As the bulk and ballast of a world-class Wallabies front-row, hooker Tom Lawton was literally front and centre at some of Australian rugby’s most famous moments. He pushed over the Welsh in ’84, dominated Sean Fitzpatrick on the way to a Bledisloe Cup in ’86 and bashed heads with the British Lions in the Ballymore bloodbath of 1989. And when Serge Blanco scored in the corner at Concord Oval to knock Australia out of the 1987 World Cup, around his ankles was our man Lawton, who really had no place being there, given he was the shape of a good-sized Kelvinator. Yet Lawton made a habit of bucking trends. In scrums which often proved dark places dominated by violent trolls, the 21-year-old Lawton really had no place being front-row of that famous Grand Slam-winning Wallabies pack, either. A huge man by hooker standards of the time, Lawton was like a third prop. Today, he’s an expert analyst for Fox Sports’ rugby coverage, who reckons the Wallabies can win the World Cup.

Looking at your profile on the ARU’s website, the first dozen paragraphs are about your grandfather, Tom Senior: a Wallaby, Oxford alumnus and all-round sportsman. Were you brought up on a banquet of the old boy’s war stories?

We were, though it was later in life. My grandfather lived almost in isolation in the hinterland outside Brisbane and we didn’t have a lot to do with him. Then he got too crook to live by himself and came to live with us. I’d have been 14, my brother [and fellow Wallaby Rob] might’ve been 13. And for about three years until he passed away, he’d tell great stories about the “adventure” of rugby. Not so much the game, but the camaraderie and the places he saw and the people he met. He painted a great picture of the culture of the game.

One yarn that stands out?

On the Waratahs’ tour of 1927, the team was invited to go pheasant hunting with the King [George VI] and the Royal family. As you do. Each of the players who shot one, the King had it stuffed and sent to their home. Anyway, Tom was walking past a bassinet that held the future Queen Elizabeth. And he reached in and picked her up and tossed her in the air. And everybody froze. After an uncomfortable pause, the King looked at Tom and said: “She’s pretty heavy, isn’t she?” And everyone started laughing. It was a bit hairy for a while. Lucky he didn’t drop her ...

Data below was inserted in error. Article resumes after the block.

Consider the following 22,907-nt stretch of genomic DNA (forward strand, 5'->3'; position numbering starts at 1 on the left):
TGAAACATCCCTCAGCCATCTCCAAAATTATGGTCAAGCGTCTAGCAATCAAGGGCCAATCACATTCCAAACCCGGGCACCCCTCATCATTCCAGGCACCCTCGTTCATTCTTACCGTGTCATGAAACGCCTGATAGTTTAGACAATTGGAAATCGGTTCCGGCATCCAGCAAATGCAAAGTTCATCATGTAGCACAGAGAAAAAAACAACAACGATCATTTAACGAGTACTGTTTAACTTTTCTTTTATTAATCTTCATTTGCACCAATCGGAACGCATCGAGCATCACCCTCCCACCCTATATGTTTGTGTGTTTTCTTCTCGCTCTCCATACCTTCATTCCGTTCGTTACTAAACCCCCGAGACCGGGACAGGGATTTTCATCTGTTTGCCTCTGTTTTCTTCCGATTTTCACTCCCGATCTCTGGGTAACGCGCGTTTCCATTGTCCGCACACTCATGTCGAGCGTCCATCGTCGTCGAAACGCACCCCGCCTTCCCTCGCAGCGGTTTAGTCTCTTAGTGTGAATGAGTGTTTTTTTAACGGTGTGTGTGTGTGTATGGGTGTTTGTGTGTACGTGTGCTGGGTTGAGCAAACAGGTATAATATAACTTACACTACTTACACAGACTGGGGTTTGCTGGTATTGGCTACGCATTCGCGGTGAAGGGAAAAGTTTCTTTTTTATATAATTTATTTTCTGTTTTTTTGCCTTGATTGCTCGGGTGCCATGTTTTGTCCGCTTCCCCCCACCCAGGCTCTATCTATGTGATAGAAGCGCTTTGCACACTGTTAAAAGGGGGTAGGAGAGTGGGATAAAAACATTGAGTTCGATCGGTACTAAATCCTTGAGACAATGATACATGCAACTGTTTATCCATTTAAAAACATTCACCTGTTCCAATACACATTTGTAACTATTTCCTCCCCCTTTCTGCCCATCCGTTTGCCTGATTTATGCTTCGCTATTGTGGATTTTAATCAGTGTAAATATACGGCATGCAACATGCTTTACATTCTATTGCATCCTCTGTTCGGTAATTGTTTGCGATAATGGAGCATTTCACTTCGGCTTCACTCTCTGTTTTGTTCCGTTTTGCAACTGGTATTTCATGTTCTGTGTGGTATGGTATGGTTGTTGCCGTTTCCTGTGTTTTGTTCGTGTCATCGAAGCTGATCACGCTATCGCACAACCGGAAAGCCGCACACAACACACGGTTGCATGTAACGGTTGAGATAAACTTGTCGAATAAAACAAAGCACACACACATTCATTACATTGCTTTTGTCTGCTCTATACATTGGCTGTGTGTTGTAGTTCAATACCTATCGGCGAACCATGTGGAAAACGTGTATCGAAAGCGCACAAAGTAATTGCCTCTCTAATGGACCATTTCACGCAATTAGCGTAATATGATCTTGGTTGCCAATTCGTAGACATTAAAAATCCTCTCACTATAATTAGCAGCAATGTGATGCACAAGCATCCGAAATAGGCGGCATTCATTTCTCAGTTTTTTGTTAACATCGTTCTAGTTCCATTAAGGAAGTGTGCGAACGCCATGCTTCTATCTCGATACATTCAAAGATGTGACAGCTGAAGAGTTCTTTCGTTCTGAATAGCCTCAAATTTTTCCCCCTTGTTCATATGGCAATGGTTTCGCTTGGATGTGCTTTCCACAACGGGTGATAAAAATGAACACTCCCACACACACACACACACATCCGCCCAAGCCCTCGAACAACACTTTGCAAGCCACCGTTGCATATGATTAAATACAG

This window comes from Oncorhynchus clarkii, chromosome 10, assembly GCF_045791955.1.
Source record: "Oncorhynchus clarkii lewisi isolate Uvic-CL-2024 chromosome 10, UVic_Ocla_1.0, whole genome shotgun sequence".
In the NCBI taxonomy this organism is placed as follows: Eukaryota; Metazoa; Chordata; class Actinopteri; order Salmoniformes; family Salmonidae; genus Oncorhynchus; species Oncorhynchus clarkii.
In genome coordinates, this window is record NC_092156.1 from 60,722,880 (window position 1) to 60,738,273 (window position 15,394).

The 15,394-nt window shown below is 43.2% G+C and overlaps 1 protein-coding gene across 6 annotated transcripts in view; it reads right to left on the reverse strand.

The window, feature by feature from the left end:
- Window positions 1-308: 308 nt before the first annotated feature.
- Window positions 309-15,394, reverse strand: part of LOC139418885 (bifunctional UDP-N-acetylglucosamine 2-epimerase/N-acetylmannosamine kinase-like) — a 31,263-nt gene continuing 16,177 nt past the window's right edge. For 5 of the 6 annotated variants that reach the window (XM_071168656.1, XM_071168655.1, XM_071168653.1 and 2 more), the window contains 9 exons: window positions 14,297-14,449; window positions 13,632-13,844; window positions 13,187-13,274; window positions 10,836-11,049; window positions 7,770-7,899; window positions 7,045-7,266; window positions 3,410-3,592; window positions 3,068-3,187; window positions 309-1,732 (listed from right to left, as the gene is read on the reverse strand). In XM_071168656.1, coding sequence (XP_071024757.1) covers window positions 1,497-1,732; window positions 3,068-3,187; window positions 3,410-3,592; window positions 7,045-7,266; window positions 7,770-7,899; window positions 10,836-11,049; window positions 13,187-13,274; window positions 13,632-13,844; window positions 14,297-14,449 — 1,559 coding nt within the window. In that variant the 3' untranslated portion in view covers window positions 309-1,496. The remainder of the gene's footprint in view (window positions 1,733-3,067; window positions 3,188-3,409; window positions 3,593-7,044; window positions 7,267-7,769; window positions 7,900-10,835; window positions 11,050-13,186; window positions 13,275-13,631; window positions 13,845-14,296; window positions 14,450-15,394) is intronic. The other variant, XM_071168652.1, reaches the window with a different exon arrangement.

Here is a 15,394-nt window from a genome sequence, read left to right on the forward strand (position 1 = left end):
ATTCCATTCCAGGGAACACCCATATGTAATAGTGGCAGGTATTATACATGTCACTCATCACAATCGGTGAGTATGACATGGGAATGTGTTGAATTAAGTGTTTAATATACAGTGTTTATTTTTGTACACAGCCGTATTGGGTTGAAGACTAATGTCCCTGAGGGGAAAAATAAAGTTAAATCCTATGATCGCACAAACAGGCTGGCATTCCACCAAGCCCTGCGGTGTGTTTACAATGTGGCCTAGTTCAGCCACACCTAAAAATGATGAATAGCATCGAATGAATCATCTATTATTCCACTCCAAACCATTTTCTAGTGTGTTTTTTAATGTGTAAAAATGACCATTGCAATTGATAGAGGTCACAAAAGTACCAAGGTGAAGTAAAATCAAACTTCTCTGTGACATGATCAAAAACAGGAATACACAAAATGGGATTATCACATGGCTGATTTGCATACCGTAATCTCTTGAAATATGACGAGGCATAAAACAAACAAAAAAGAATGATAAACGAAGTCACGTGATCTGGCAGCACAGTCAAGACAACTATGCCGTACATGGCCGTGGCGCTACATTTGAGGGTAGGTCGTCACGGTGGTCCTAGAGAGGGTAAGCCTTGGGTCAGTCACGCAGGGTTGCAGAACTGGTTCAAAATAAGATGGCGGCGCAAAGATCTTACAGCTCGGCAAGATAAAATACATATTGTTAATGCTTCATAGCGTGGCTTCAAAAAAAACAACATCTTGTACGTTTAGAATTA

Perhaps the most famous moment of your 41 Tests is The Pushover Try, Cardiff Arms Park, November 24, 1984, to beat mighty Wales on the way to the Grand Slam. Assuming you’re not tired of talking about it ...

[Laughs] No mate.

... Talk us through it!

The Poms had never seen most of us, myself included. As we were going around on tour, we started to accumulate some skill, especially in scrummaging. We knew we had a good, strong pack but there was refinement needed. After we beat Ireland, Phil Orr, one of the great loose-head props, invited us all to the Lansdowne Rugby Club. We were a bit seedy from the night before, but we had a few beers and got talking, and we ended up packing scrums in the bar. And Phil showed us tips in terms of binding and things. And it was incredibly valuable.